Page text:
3) Making the block reward equal to the burnt amount makes this functionally equivalent to Proof of Stake for the case of the single miner. However, if you don't make the block reward at least equal to the amount burnt, it is not profitable to mine.

You can try to work around these two three issues by using external randomness and trying to use a combination of POW and POB to reduce the finney probability, but these are not clean solutions IMO.

Cheers, Paul.
15  Alternate cryptocurrencies / Altcoin Discussion / Do unforgeable p2p random numbers rely on max difficulty POW? on: September 10, 2015, 08:07:17 AM
I've been musing about various different (non POW) consensus design mechanisms and have come across the need to use random numbers in order to select the winner of a block reward.

However, it strikes me that using something like the block hash or any other combination of things any given node could generate when attempting to submit a block would be subject to forgery - the node picks a particular hash, or combination of hashes which produce a winner for the random number generator.

Then I thought about including a small POW to make forging harder, but it then struck me that unless the POW is at maximum difficulty, this would only reduce the forgeability (since you could sybil attack it with many results if the POW was easy enough) not prevent it.

So, the question is: do unforgeable, node side random numbers rely on POW at maximum network difficulty? How do POS chains deal with this?
16  Alternate cryptocurrencies / Altcoin Discussion / Fixing ripple and other byzantine agreement models in the face of sybil attacks on: September 07, 2015, 12:42:47 PM
Byzantine agreement models generally work under the conditions that the number of byzantine failures is less than N, such as (N-1)/3, where N is the number of byzantine nodes.

Unfortunately, although these models do hold under that many 'disagreements' between consensus nodes, the actual cost of disagreeing is zero, so you can easily have the case where N is mostly nodes under the control of a single individual, hence the sybil attack and why most of these models are not generally trust-less.

There are also long range attacks possible whereby a node which is syncing with the network (which is no different to any other node at any time) has no chain selection rule with which to autonomously pick the correct fork to sync with, should it be presented with counterfeit chains.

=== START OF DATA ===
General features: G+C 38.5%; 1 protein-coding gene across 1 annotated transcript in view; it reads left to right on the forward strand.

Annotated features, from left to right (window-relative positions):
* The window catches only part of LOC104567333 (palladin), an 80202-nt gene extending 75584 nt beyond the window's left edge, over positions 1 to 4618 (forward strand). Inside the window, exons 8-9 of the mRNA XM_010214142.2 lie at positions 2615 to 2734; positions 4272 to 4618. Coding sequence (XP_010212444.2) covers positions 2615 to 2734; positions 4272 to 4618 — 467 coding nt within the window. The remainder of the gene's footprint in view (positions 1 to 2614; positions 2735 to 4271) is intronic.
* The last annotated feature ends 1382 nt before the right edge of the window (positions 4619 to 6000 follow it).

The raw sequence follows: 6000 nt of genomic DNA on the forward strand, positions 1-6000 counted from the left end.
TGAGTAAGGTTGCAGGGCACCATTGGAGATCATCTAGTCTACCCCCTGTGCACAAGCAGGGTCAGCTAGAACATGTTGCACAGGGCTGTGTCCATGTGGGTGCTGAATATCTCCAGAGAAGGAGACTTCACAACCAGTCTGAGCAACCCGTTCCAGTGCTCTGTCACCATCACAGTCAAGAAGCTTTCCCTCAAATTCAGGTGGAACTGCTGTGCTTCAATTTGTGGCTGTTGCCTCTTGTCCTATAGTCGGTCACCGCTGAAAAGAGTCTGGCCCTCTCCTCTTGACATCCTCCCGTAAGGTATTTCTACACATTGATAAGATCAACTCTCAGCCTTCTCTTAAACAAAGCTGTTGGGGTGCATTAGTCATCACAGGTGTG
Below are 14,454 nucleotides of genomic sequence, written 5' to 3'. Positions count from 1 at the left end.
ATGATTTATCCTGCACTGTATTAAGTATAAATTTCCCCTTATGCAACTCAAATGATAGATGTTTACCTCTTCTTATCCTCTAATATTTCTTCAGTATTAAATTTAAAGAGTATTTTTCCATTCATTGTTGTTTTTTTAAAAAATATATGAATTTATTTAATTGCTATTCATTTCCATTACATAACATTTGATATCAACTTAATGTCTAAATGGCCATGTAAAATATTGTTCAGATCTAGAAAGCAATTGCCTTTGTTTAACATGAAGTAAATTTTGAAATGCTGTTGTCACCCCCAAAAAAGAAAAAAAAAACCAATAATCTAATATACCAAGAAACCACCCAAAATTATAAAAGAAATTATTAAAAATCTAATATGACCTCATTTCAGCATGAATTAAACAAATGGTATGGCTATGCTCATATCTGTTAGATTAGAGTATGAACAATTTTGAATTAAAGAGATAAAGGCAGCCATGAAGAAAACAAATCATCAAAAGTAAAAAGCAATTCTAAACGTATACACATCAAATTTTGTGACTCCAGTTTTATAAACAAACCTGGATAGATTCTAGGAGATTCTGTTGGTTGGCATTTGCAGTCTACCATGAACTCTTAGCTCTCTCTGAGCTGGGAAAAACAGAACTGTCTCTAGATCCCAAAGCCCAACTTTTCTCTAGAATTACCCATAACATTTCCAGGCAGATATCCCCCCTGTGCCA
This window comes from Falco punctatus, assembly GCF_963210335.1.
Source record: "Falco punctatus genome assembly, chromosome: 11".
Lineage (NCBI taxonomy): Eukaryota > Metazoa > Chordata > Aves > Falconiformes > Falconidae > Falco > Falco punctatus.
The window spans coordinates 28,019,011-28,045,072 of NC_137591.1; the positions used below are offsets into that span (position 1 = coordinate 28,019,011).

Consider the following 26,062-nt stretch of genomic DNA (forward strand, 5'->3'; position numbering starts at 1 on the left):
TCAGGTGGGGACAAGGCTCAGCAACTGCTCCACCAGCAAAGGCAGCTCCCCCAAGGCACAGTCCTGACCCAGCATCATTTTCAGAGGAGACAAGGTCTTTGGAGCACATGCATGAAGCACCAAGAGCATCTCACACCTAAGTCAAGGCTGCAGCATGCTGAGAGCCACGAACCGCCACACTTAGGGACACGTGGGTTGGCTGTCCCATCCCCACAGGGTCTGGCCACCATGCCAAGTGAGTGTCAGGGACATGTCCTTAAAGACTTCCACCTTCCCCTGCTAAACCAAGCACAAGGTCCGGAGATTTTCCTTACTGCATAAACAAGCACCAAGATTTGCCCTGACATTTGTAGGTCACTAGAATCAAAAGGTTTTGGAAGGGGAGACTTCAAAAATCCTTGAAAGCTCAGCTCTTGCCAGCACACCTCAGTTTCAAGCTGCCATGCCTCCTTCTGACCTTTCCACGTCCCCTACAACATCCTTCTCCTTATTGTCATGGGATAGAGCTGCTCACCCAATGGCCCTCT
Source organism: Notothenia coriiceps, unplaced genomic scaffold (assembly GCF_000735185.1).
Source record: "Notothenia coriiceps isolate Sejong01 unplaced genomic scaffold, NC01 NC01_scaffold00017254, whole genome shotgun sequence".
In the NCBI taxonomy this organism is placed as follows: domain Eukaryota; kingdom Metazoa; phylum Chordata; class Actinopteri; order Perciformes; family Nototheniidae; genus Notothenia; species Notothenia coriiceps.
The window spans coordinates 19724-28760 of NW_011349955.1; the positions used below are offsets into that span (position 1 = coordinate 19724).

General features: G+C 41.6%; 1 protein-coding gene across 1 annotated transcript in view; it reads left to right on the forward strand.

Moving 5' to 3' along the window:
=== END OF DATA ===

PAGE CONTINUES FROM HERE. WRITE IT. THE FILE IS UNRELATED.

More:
I propose the following solution to the problem, taking ripple's ledger close consensus as an example:

1) The RNL is discarded completely, nodes participate in a trust free manor
2) Nodes continue to vote for transactions in the closing ledger, but they do so by solving a POW for each transaction
3) Transactions have a cumulative difficulty target, and so does the ledger as a whole, transactions are added to the closing ledger when their target is reached, and the ledger closes when it's overall target is reached
4) Add a chain selection rule which takes the chain with the most amount of work
5) Difficulty adjusts based on network participation
6) Optionally add a voting reward to incentivise participation

This already sounds very like how POW chains work. The main difference is that you can get immediate feedback on transaction confidence, since votes will stream in continuously for transactions (depending on how long it takes to solve a POW vote, of course) while the ledger is being 'closed'. Of course, a 'closed' ledger can still be replaced by one in a chain of greater work, but arguably that is even easier to achieve using trust based byzantine models, when that trust is broken.
17  Bitcoin / Development & Technical Discussion / Is there a way to make a double spend more expensive? on: September 07, 2015, 09:03:42 AM
In POW a double spender must wait until a merchant accepts his initial payment (at 1 confirmation, say), and then outpace the network to produce a longer fork and the cost is linear in the number of blocks.

Is a way to increase this cost somehow, to make it quadratic, or higher order in the number of blocks?
18  Bitcoin / Development & Technical Discussion / Towards more consistent block times on: September 03, 2015, 04:33:57 PM
What if blocks contained a set of N hashes which must be found where the difficulty of finding each one is the full difficulty / N?

That way, the law of averages should come into play leading to more consistent block times overall.
19  Alternate cryptocurrencies / Altcoin Discussion / Consensus survery on: September 02, 2015, 10:02:44 AM
Would be nice to get a list of the various consensus mechanisms, with links to papers... I'll start:





Please post your links and I'll keep this main post updated...
20  Economy / Service Announcements / ETH/BTC (Ethereum) market added to! on: August 14, 2015, 09:59:10 AM
Hi guys,

I've just added Ether to

Great for arbitrage, because we only have a 5 confirmation delay on Ether unlike polonix/shapeshift which has 720!

We are an instant exchange featuring limit, market and relative limit orders, all with no registration required!

Come give us a go!

Cheers, Paul.